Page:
To celebrate the publication of Amanda Brooke’s page-turning thriller, Don’t Turn Around, here is an exclusive sneak peek at the opening chapter!
The rhythmic slap of my ballet shoes against the linoleum-covered steps echoes down the stairwell. As my pace slows, my head droops and my gaze falls onto the worn and familiar treads that lead to the seventh floor and home. I know each and every scuff mark, every chip of paint, and even the crumpled tissues and sweet wrappers discarded by my thoughtless neighbours are familiar to me. Unlike my apartment block’s gleaming city-centre exterior, its spine has an air of abandonment. The stairwell is rarely used and less frequently cleaned, and there have been times when I’ve taken it upon myself to return with rubber gloves and a bin bag, but no more. Believe me, I’ve tried, but nothing I do ever makes a difference.
My legs are trembling by the time I reach my floor and I take a moment to catch my breath. Drawn to the window with its view of the Liverpool waterfront, I follow the line of docks until they’re rudely interrupted by the modern edifice of a thirteen-storey office block that sits awkwardly between Canning Dock and the Pier Head. This is Mann Island, and although it hasn’t been an island for centuries, the place where I work certainly looks stranded next to the iconic outlines of the Port of Liverpool, Cunard and Liver Buildings. The Three Graces had been basking in the afterglow of a crisp autumn day when I’d set off on the short trek home along the Strand, but the world has darkened since, and the Graces have been reduced to silhouettes, pockmarked with yellow, fluorescent lights. As I step back from the window, my eyes refocus and I catch my reflection.
The apparition floating beyond the sheet of glass is weighed down by the heavy houndstooth woollen jacket hanging off her shoulders. Her round face is framed by straggly mouse-brown hair and a severe fringe that’s become frayed from her exertions. Her complexion is pale against the starless night and there’s no spark in her eyes. The fight has left her.
I don’t recognise this woman captured by the failing light, or perhaps I do. There’s something about her that reminds me of Meg. My cousin’s hair was a similar shade although you would describe hers as golden, and she never hid behind a fringe. Meg was bold, and yet the hopelessness in the face that stares back at me immediately brings her to mind.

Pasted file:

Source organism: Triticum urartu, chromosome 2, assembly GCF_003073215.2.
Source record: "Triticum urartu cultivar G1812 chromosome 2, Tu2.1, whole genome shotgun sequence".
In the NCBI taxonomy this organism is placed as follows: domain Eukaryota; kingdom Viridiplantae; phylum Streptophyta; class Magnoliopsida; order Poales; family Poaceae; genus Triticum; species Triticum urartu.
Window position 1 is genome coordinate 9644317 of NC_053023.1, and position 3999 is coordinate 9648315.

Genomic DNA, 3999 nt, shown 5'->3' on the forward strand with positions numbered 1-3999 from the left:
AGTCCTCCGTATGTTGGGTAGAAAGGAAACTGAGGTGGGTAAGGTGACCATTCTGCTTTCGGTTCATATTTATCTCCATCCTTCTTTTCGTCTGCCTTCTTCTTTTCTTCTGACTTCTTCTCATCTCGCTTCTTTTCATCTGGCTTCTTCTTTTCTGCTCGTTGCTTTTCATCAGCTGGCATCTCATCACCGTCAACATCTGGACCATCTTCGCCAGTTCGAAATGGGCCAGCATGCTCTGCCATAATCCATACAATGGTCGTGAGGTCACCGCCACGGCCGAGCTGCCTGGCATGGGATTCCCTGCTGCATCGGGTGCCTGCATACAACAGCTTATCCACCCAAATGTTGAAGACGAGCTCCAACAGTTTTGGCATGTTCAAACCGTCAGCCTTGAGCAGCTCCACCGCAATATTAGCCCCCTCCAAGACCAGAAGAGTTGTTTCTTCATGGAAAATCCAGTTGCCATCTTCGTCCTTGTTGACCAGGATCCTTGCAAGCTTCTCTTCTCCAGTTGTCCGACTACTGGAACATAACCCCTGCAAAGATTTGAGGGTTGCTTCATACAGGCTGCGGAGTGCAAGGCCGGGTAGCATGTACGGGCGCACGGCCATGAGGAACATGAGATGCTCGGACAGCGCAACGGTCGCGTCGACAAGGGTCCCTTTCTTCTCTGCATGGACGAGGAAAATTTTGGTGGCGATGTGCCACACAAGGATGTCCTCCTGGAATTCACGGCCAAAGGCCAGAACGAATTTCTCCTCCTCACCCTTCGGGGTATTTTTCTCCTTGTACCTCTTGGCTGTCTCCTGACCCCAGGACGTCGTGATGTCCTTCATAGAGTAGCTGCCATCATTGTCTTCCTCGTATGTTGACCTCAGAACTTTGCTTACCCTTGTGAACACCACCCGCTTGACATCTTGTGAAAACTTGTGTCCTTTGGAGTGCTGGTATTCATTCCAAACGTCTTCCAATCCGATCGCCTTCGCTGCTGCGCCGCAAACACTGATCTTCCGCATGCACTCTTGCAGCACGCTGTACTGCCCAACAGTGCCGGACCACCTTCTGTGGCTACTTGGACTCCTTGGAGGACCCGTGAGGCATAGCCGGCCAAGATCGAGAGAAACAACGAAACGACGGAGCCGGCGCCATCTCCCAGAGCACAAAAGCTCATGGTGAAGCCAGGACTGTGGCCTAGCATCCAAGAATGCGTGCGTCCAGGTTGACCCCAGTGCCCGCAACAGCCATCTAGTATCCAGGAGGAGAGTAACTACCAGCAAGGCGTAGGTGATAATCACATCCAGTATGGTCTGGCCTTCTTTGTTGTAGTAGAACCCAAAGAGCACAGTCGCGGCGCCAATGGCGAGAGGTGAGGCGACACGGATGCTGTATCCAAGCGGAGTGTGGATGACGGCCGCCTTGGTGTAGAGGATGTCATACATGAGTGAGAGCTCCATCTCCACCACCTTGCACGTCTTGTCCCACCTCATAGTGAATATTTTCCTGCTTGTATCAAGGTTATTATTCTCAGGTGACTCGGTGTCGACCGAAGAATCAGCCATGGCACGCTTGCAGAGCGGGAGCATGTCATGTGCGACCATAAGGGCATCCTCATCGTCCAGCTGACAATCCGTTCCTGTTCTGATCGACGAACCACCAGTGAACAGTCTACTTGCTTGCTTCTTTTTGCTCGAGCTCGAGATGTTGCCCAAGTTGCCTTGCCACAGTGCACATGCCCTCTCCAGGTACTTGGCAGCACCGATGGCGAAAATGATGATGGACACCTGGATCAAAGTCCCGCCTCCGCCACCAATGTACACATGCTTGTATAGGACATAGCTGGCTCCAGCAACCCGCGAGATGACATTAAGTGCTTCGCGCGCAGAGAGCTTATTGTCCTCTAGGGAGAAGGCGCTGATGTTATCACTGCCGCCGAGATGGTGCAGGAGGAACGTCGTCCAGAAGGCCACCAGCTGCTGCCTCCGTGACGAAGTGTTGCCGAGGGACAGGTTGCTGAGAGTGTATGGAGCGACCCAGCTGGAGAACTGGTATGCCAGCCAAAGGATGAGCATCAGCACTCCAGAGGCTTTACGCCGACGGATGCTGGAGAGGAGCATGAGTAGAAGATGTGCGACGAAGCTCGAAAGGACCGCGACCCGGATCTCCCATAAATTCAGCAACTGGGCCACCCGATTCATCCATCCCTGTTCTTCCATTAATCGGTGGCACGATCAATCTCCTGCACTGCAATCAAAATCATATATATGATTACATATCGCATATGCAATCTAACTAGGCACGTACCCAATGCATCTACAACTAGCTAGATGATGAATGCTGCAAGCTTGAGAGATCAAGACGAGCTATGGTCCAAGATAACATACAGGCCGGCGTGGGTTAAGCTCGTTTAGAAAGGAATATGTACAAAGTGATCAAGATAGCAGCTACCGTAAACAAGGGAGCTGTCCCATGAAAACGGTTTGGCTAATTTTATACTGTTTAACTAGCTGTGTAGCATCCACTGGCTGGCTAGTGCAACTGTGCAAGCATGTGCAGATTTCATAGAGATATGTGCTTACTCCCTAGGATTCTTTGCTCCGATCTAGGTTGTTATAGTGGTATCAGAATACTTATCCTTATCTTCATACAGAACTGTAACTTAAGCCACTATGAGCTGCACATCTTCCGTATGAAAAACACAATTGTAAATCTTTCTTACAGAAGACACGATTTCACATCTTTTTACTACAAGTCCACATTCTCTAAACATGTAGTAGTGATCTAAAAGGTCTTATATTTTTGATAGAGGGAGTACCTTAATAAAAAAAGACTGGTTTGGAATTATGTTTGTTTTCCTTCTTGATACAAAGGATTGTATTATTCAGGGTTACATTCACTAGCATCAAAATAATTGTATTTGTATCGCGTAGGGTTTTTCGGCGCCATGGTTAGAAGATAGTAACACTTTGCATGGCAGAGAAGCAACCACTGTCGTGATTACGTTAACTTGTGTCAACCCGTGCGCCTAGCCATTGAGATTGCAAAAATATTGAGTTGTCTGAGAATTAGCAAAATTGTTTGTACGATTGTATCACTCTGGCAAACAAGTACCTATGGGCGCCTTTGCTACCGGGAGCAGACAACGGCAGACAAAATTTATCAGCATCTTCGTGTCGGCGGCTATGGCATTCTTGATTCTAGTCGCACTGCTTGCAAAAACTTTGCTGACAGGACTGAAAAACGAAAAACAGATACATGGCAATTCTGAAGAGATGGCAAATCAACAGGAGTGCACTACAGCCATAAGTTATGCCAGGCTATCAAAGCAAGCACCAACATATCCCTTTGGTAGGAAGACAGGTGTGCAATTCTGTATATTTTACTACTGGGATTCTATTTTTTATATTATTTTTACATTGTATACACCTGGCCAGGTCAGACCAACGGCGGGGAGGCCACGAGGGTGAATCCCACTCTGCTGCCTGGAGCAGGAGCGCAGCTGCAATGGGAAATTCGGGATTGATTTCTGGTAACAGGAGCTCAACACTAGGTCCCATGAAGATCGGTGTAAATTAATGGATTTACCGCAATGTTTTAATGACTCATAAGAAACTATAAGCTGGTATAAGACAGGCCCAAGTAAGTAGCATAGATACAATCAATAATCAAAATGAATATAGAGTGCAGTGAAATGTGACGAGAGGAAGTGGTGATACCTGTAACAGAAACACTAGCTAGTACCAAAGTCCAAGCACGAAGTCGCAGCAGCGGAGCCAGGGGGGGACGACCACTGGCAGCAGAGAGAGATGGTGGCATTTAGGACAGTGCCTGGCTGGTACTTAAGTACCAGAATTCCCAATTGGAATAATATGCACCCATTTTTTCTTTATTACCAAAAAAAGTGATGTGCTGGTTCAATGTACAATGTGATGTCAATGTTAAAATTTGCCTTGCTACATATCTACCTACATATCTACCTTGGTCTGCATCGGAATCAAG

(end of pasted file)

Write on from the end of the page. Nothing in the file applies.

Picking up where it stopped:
I retreat to the exit door only to stop when I hear a noise. The soft squeak of a rubber sole on linoleum came from the floor above, or I think it did. The world falls silent again and I’m about to dismiss the crawling sensation that I’m being watched when—
Instinctively, I grab the safety bar but I don’t open the door because I’ve already recognised the deep voice that sent a jolt of terror down my spine. The fact that he’s here shouldn’t surprise me, and I know it won’t matter if I run away, or stand and fight. He’s already won.
I turn my head slowly but he stops me.
‘Don’t turn around.’
Keeping my head to the side, I stare at the window with its mirror image of the landing behind me. No figure appears from the shadows, no hand reaches out to wrap around my neck.
‘What is this? Don’t you have the guts to face me?’ I ask, my voice surprisingly calm.
There’s a pause and when he replies, he sounds closer. ‘If I thought it was going to be easy, we would have had this conversation ten years ago.’
‘This conversation?’ I ask. ‘If it’s a confession you’re planning, I’m not the one you should be talking to. It’s Meg’s parents who deserve answers.’
‘Ruth and Geoff don’t need to hear what I have to say.’
‘I suppose you’re going to tell me you’ve been protecting them all these years.’
‘Not only them.’
My laugh catches in my dry throat. ‘Oh, I see. You’ve been protecting me too.’
‘If Meg had wanted you to know everything, she’d have told you everything.’
‘Maybe she tried,’ I reply as I picture a torn scrap of yellow lined paper. Meg’s suicide note, or at least a remnant of it.
‘No, she didn’t,’ he says with finality. ‘Christ, Jen, didn’t you know her at all?’
‘She was my best friend. Of course I knew her!’ I tell him, raising my voice to camouflage the doubt.
‘Not like I did,’ he says in a whisper.
A door swings open three flights down and shrieks of laughter ricochet off the walls as a group of raucous, and possibly drunken friends race to the ground floor. Their giddiness reminds me of times lost, but I can’t trust my memories. How many of Meg’s smiles were a disguise for unfathomable pain?
When another door slams shut and stillness returns, I hear the whisper of stealthy footfalls. I scan the reflection of the empty landing and glimpse movement on the small section of the stairs that are visible to me. I spy a pair of black boots and legs clad in dark jeans. I twist my body towards him.
‘I said, don’t turn around.’
‘Because I can’t . . .’ He curses under his breath. ‘I won’t do this if you’re looking at me.’